KOCHI: When Nalini Ambadi, a leading social psychologist based in the U.S., was diagnosed with leukaemia, the only treatment option suggested by the doctors was bone marrow, or stem cell transplantation.
The family members and friends of Nalini, who is a native of Kerala, launched a global campaign to find a suitable bone marrow donor. Though 13 potential donors were identified, none of them was willing for a transplantation. Nalini died in 2013.
It is learned that the misconceptions and lack of awareness attached to stem cell donation restrict people from donating bone marrow, which is a very simple procedure like blood donation.
“Men fear that bone marrow donation would affect their virility, while women are afraid of losing their fertility,” said Dr Shruthi Prem, associate professor of medical oncology, at RCC, Thiruvananthapuram.
“The serious nature of a diseases like cancer, for which bone marrow transplantation is prescribed as a treatment, make them too nervous to donate. It is the stem cell of siblings the gives the best result to the patient. Normally, even if the siblings are ready to donate, their spouses do not permit it due to fear. Besides, the donors usually brood on questions such as what would be the ramifications when they loose their stem cells?. The fact is that stem cells multiply infinitely, and within two to four days their count becomes normal,” she pointed out. “Across the country, there are around 60,000 registered donors, which is considerably low when compared to country’s population. It would not be sufficient even to treat 10 per cent of the patients. But, the main trouble is that after registration many of them back-off at the eleventh hour. Above all, people are not willing to donate if there is no emotional connection with the patient. In the West, there are around 14 billion donors who have come out in volition, which would be sufficient to treat 80 per cent of the patients,” she added.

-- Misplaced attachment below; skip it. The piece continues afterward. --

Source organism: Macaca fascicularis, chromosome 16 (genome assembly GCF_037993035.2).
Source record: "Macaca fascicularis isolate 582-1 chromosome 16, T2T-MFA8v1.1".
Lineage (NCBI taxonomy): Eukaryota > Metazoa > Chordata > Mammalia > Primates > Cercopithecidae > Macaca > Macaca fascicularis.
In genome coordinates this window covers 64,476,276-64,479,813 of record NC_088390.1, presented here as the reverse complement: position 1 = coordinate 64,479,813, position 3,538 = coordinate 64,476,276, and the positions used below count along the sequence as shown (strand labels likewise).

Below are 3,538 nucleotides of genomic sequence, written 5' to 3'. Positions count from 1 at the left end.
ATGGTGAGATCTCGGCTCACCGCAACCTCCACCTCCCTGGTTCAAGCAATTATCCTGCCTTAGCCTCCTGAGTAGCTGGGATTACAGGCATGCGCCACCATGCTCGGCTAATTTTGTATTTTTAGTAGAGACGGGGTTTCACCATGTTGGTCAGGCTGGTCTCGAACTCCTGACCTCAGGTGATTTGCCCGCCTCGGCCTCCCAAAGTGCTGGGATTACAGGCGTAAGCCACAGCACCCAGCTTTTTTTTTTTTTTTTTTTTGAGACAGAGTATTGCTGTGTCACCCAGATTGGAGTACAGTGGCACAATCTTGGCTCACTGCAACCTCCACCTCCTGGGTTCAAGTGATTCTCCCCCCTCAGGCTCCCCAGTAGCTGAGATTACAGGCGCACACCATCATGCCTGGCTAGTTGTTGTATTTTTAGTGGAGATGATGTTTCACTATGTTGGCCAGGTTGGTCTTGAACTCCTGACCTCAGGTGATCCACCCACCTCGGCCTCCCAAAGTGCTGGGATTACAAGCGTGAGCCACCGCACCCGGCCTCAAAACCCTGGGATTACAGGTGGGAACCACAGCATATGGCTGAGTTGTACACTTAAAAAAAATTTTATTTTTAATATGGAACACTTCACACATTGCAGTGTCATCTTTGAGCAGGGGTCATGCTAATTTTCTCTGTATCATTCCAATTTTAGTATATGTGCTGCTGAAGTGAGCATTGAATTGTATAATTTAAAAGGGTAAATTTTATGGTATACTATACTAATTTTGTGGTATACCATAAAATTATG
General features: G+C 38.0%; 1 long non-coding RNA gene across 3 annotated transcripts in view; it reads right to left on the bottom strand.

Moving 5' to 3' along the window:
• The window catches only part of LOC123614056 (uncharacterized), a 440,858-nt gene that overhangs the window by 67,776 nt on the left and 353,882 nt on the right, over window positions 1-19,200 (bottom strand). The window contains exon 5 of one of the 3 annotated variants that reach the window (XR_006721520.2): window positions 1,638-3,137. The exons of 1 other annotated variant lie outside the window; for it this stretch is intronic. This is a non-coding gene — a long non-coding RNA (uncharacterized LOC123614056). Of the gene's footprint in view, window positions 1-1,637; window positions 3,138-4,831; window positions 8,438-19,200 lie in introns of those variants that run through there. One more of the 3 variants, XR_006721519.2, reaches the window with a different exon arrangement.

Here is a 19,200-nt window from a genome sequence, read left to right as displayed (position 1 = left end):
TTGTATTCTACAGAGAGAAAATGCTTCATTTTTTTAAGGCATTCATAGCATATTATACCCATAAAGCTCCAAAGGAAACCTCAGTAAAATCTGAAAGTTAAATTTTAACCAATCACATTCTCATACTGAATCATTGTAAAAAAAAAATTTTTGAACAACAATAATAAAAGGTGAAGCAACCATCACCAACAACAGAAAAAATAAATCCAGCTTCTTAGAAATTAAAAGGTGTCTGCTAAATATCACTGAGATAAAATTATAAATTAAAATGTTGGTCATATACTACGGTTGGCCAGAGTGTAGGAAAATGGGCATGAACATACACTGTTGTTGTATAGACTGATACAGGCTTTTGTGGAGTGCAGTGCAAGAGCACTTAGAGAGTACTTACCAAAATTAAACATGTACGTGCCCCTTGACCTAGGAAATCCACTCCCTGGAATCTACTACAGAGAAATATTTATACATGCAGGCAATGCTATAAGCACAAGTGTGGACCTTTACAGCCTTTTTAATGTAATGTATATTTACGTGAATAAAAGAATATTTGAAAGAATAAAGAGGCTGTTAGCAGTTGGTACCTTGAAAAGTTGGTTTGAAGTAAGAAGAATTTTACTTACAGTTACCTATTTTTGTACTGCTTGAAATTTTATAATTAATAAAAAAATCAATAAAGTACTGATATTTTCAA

When asked whether the procedure is 100 per cent safe, Dr Neeraj Sidharthan, associate professor at the stem cell transplant division of the AIMS, Kochi, said,” no medical procedures can be said to be 100 per cent safe. But, stem cell transplantation is relatively safe. Around one thousand stem cell transplantations were conducted at the CMC, Vellore. All of them were successful. Definitely, it is not as risky as organ donation.”
An injection is administered to multiply the stem cells. Normally, only 0.1 per cent of the stem cells flow out of the pelvis with blood. The injection increases the stem cell content in the blood, which is collected for the procedure. To check whether the stem cell of the donor matches that of the patient, cells are collected from the cheek using a cotton swab. From the DNA, it can be identified whether it is compatible or not,” he said. Dr Shruthi says it takes 4 to 5 hours to collect stem cell. “No blood will be lost. patient will only experience a mild pain when the injection is administered,” she said.